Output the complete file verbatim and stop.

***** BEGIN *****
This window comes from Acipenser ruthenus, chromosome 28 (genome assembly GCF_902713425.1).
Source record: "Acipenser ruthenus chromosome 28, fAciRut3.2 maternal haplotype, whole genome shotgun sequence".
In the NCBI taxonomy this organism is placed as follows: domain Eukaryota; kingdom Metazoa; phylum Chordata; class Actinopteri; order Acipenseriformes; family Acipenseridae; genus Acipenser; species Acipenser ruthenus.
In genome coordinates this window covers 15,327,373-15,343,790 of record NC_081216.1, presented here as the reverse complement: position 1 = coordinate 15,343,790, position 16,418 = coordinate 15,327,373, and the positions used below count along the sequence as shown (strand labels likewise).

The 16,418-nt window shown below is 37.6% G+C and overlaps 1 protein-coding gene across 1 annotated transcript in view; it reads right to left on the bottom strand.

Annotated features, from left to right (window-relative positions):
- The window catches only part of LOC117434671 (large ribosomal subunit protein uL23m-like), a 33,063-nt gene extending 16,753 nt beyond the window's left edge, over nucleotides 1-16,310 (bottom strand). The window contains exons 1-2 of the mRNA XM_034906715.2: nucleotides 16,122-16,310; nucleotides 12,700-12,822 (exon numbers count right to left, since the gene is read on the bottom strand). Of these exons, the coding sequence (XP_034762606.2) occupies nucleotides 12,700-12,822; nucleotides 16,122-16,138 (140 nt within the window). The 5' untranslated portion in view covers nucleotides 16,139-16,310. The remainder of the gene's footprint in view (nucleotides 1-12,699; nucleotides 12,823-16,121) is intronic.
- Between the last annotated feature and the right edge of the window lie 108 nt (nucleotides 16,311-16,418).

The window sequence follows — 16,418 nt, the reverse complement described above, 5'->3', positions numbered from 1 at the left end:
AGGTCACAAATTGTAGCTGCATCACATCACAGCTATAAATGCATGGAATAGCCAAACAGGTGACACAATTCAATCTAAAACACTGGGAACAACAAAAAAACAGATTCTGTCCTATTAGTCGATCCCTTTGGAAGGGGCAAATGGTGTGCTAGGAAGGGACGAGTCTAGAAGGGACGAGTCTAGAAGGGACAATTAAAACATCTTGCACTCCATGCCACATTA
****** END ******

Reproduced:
This window comes from Acipenser ruthenus, chromosome 28 (genome assembly GCF_902713425.1).
Source record: "Acipenser ruthenus chromosome 28, fAciRut3.2 maternal haplotype, whole genome shotgun sequence".
In the NCBI taxonomy this organism is placed as follows: domain Eukaryota; kingdom Metazoa; phylum Chordata; class Actinopteri; order Acipenseriformes; family Acipenseridae; genus Acipenser; species Acipenser ruthenus.
In genome coordinates this window covers 15,327,373-15,343,790 of record NC_081216.1, presented here as the reverse complement: position 1 = coordinate 15,343,790, position 16,418 = coordinate 15,327,373, and the positions used below count along the sequence as shown (strand labels likewise).

The 16,418-nt window shown below is 37.6% G+C and overlaps 1 protein-coding gene across 1 annotated transcript in view; it reads right to left on the bottom strand.

Annotated features, from left to right (window-relative positions):
- The window catches only part of LOC117434671 (large ribosomal subunit protein uL23m-like), a 33,063-nt gene extending 16,753 nt beyond the window's left edge, over nucleotides 1-16,310 (bottom strand). The window contains exons 1-2 of the mRNA XM_034906715.2: nucleotides 16,122-16,310; nucleotides 12,700-12,822 (exon numbers count right to left, since the gene is read on the bottom strand). Of these exons, the coding sequence (XP_034762606.2) occupies nucleotides 12,700-12,822; nucleotides 16,122-16,138 (140 nt within the window). The 5' untranslated portion in view covers nucleotides 16,139-16,310. The remainder of the gene's footprint in view (nucleotides 1-12,699; nucleotides 12,823-16,121) is intronic.
- Between the last annotated feature and the right edge of the window lie 108 nt (nucleotides 16,311-16,418).

The window sequence follows — 16,418 nt, the reverse complement described above, 5'->3', positions numbered from 1 at the left end:
AGGTCACAAATTGTAGCTGCATCACATCACAGCTATAAATGCATGGAATAGCCAAACAGGTGACACAATTCAATCTAAAACACTGGGAACAACAAAAAAACAGATTCTGTCCTATTAGTCGATCCCTTTGGAAGGGGCAAATGGTGTGCTAGGAAGGGACGAGTCTAGAAGGGACGAGTCTAGAAGGGACAATTAAAACATCTTGCACTCCATGCCACATTA